Government Initiatives • An exemption from BCD will be provided to lithium ion automotive battery for manufacture of lithium ion battery packs for supply to manufacturers of hybrid and electric vehicles. • The excise duty on chassis of diesel motor vehicles for transport of goods reduced from 14 per cent to 13 per cent. • The Government of India allows 100 per cent FDI in the automotive industry through automatic route.
Reasons for Growth Reasons that have resulted in a stupendous growth of Indian automobile industry- • Economic liberalization. • Increase in per capita income. • Various tax relief policies. • Launch of new models. • Easy accessibility of finance. • Exciting discount offers made by dealers. • Low-cost, high-skill manpower. • An abundance of engineering talent – the second largest in the world. • Well-developed, globally competitive Auto Ancillary Industry. • Among the lowest-cost producers of steel in the world.
SWOT ANALYSIS STRENGTHS • Domestic Market is large • Government provides monetary assistance for manufacturing • units • Reduced Labor cost WEAKNESSES • Infrastructural setbacks • Low productivity • Too many taxes levied by government increase the cost of production. • Low investments in Research & Development
SWOT ANALYSIS OPPORTUNITIES • Growing population of the country • Development of road infrastructure • Rising living standards • Increase in income levels • Increased demand of better technology • Rising rural demand • Reduction in Excise duty THREATS • Lack of technology in the Indian companies • Increase in import duties • Environmental concerns • Competition from foreign players
Innovation to maximize sales • Manufacturers bringing in frequent new products to keep the market abuzz. • Existing products refreshed with facelifts. • Bringing out “limited edition” products. • Unique finance schemes (eg. Zero percent interest, EMI waiver for an year , free fuel for an year etc.)
THE ROAD AHEAD • The vision of Automotive Mission Plan (AMP) 2006–2016 expects India, “to emerge as the destination of choice in the world for design and manufacture of automobiles and auto components with output reaching a level of US$ 145 billion; accounting for more than 10 per cent of the gross domestic product (GDP) and providing additional employment to 25 million people by 2016.” • With special focus on exports of small cars, multi-utility vehicles (MUVs), two and three wheelers and auto components; the automotive sector’s contribution to the GDP is expected to double reaching a turnover worth US$ 145 billion in 2016, according to the AMP 2006–2016.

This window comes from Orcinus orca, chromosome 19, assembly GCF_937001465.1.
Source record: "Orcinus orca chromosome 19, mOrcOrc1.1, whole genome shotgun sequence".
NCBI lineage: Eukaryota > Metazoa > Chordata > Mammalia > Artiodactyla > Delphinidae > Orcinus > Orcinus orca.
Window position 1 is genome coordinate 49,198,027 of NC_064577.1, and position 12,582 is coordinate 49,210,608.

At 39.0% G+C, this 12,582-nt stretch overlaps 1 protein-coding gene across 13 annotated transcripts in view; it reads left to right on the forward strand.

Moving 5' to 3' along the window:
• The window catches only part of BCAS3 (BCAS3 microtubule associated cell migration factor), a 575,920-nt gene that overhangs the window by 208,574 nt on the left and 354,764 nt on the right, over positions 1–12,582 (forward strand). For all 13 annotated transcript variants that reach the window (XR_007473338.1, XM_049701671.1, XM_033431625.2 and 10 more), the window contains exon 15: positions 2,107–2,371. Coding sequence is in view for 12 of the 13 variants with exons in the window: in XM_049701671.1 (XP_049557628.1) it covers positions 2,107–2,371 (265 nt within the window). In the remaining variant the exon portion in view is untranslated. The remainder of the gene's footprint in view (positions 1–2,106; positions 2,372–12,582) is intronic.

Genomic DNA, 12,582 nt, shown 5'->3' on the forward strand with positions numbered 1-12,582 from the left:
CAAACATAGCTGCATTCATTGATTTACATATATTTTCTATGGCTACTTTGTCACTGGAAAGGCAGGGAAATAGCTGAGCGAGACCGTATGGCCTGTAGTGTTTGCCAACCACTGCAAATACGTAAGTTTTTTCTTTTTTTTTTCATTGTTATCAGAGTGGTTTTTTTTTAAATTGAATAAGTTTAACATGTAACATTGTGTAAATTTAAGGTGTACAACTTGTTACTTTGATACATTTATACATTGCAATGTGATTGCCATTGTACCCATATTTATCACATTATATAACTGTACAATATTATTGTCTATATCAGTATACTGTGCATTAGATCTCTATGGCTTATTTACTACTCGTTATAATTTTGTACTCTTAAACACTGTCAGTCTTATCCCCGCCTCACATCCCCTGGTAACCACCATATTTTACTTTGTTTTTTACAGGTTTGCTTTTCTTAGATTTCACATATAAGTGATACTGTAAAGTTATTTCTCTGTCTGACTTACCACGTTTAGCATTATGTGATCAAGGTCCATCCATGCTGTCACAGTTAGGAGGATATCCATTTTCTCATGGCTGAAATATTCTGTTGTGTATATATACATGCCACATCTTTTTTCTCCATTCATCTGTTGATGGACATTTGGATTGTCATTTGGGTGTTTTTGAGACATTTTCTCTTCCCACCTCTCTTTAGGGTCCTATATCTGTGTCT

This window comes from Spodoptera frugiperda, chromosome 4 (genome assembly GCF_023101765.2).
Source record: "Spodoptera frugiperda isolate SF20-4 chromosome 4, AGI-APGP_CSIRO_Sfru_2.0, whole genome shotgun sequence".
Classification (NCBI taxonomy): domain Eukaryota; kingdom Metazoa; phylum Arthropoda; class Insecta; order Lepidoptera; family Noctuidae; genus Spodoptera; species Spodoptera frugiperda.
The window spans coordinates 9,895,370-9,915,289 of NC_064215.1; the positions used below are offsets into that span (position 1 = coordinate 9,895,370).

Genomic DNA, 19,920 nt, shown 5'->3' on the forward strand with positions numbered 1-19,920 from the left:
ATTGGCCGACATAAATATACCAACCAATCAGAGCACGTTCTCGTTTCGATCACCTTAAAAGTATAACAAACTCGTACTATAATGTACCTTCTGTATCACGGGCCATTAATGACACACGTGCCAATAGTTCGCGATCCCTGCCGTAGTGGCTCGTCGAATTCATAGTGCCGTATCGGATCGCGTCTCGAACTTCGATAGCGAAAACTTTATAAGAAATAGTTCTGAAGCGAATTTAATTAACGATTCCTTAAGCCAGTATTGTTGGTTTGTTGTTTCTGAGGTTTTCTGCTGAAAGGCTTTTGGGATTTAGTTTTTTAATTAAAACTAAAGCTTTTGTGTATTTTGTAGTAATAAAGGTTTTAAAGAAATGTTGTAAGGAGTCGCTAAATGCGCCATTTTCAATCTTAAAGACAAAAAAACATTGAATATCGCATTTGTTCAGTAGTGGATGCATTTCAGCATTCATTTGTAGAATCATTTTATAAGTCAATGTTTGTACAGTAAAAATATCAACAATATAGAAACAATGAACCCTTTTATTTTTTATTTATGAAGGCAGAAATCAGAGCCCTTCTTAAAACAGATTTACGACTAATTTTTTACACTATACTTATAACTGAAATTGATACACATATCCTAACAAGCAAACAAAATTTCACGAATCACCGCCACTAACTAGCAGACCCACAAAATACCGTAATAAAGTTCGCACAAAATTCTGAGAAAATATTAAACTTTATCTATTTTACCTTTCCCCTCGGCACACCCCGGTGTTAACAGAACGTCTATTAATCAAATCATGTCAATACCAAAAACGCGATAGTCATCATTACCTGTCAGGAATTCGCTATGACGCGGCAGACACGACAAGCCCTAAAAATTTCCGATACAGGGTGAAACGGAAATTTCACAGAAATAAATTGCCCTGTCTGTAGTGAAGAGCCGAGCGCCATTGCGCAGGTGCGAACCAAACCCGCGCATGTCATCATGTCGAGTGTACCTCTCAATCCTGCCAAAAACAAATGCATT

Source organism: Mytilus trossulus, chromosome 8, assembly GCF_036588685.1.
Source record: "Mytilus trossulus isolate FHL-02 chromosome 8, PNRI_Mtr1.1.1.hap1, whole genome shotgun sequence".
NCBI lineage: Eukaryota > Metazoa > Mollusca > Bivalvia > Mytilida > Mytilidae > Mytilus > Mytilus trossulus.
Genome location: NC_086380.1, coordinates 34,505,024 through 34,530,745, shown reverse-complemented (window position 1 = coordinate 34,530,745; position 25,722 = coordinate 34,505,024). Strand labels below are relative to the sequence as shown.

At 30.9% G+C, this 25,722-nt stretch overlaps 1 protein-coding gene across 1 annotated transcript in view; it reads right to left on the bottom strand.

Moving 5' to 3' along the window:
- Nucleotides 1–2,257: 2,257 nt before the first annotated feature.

CONCLUSION • The automobile industry of India continues to be plagued by high inflation, rising fuel price and the unfavorable interest rate regime that is dampening customer interest. • Despite several cuts in excise duty by Government of India, the industry has yet to achieve its highest potential or growth • Rapid improvement in infrastructure including road, port, power and world class facilities for testing, certification, coupled with availability of trained manpower and enabling government policies to promote fair competition make Indian Automobile Industry more competitive in the world besides making the country a favourable destination for investment by global majors in auto industry.
REFERENCES • Media Reports • Press Releases • Department of Industrial Policy and Promotion (DIPP) • Automotive Component Manufacturers Association of India (ACMA) • Society of Indian Automobile Manufacturers (SIAM) • Union Budget 2013-14 Analysis by Deloitte